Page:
Eventually assessed a second yellow and subsequent red card off a bone-head play where he intentionally touched the ball with his hand, Antonio was eaten alive by the refereeing tonight. It is not a new, fresh, or sexy story line, but poor refereeing had implications on the outcome of the match.

The mentality must be different to what Antonio showed, when this is happening. His first yellow came off what he thought was a pull on his back in Watford’s 18-yard box on a developing play via a throw in. When it was not called, Antonio lunged in on the clearing attempt tagging the defender in obvious fashion. Antonio continued to play borderline through the night, attacking overly aggressively, and eventually decided it would be wise to slap the ball on his way down from a slip. His skills and output are too valuable to West Ham to be wasted on plays like that, regardless of how poorly the match was called.

Moving forward West Ham now prepare for what should be a heated match against top-sitting Chelsea. The Hammers will have nine days in between today's match and their next, hopefully providing the likes of Sam Byram and Andy Carroll enough time to heal up and return to the line up. With Antonio facing a one match ban for his red card, Mark Noble may have had his position saved for another week after a lacklustre effort against Watford.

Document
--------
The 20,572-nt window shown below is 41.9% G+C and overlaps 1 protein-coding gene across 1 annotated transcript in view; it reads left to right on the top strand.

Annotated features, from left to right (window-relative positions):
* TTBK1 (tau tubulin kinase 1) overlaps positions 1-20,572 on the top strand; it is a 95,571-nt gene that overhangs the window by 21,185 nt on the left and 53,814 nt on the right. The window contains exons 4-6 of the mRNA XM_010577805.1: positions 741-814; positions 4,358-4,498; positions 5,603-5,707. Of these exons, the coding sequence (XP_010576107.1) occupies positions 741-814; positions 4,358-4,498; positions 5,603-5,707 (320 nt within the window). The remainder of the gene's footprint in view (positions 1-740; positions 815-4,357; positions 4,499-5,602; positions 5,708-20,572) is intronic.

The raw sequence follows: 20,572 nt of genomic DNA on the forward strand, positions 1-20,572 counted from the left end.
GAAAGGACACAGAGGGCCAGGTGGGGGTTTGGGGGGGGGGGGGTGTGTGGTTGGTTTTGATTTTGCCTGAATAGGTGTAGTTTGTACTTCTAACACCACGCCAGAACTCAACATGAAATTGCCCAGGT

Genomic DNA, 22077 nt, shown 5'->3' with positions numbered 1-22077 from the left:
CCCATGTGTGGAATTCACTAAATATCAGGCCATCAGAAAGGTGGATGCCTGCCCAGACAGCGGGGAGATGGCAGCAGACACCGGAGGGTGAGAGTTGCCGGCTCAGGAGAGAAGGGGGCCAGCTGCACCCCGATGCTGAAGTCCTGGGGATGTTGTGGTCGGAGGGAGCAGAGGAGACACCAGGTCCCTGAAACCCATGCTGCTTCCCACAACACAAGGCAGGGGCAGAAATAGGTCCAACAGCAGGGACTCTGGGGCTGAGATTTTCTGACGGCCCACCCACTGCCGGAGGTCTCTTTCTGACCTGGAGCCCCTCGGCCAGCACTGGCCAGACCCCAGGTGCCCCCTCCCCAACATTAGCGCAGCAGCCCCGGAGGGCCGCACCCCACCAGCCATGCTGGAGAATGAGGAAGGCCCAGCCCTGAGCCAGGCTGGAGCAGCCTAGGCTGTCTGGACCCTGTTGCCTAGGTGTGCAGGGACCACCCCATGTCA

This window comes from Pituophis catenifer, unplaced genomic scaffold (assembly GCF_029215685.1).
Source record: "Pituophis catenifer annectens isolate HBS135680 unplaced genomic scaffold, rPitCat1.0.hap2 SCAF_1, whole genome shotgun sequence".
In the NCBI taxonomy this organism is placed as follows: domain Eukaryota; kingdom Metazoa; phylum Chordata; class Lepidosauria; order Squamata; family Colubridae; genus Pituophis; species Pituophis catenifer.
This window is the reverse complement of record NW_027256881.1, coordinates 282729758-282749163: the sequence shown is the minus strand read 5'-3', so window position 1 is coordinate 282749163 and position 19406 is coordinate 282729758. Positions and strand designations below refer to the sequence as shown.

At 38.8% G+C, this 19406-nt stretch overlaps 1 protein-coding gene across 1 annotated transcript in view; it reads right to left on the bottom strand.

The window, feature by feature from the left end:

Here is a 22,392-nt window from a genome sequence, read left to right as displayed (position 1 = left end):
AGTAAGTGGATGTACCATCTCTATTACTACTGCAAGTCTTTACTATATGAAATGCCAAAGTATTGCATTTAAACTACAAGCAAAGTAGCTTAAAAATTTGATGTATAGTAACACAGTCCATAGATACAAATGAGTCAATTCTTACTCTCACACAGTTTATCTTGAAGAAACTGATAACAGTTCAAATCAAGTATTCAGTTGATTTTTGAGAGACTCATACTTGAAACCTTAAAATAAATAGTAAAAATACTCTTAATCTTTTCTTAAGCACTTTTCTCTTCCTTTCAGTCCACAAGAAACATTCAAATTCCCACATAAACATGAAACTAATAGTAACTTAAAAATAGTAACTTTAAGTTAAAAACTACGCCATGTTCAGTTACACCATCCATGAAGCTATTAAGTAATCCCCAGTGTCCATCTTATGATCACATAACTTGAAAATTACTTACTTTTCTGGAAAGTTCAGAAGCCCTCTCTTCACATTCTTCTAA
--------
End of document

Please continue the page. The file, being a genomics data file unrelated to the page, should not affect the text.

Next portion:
Snodgrass should review this game as an example of overplaying the ball and trying too hard to notch a goal for his new team. His name was said more than anyone else’s in the first half, but he missed two terrific opportunities within the box to score. Also, his crosses seemed low and off target whether by corner or free kick, a skill he prides himself on, and one of the reasons he was brought in. Simply marked as an off game, Snodgrass should rebound against Chelsea with his usual grit and hardnosed effort, not to mention his silky crosses.




Now for some quick positive notes as revealed in the emotional roller coaster this match turned out to be. Lanzini remained elusive and threatening, driving the West Ham attack and upping the play of Cresswell who looked back in form, banging screaming crosses in from the wing. Also, Ayew looked the man West Ham thought he would be when they signed him in the summer. Capitalising off Antonio’s double post shot, Ayew cleaned up the ball and secured one point for the squad. Ayew also played a role in creating that run, nodding the ball at centre on a great header.

Lastly, and most predictably, Pedro Obiang remained in top form this match, tackling everything in sight, winning balls for the Hammers. It appears his tacking record has given him a reputation amongst referees as he seems to have earned the benefit of the doubt on close calls as well.

It would not be a match day if my heart rate didn’t rise, and the neighbours didn’t look on concernedly. But a draw away should be hailed as a positive, especially when you seal the game with ten men on the field. Much like against West Brom, the claret and blue seem a class above their mid-table competition, but need to show some finish to cement this feeling. They go again against Chelsea, an opportunity to turn some heads and wreak some havoc.


Please note that the opinions expressed in this article are those of the author and do not necessarily represent the views of, nor should be attributed to, KUMB.com.




Your Comments


by Mick
12:14PM 28th Jul 2009
''Nice to read a bit of positivity instead of all the doom and gloom merchants, well done!

''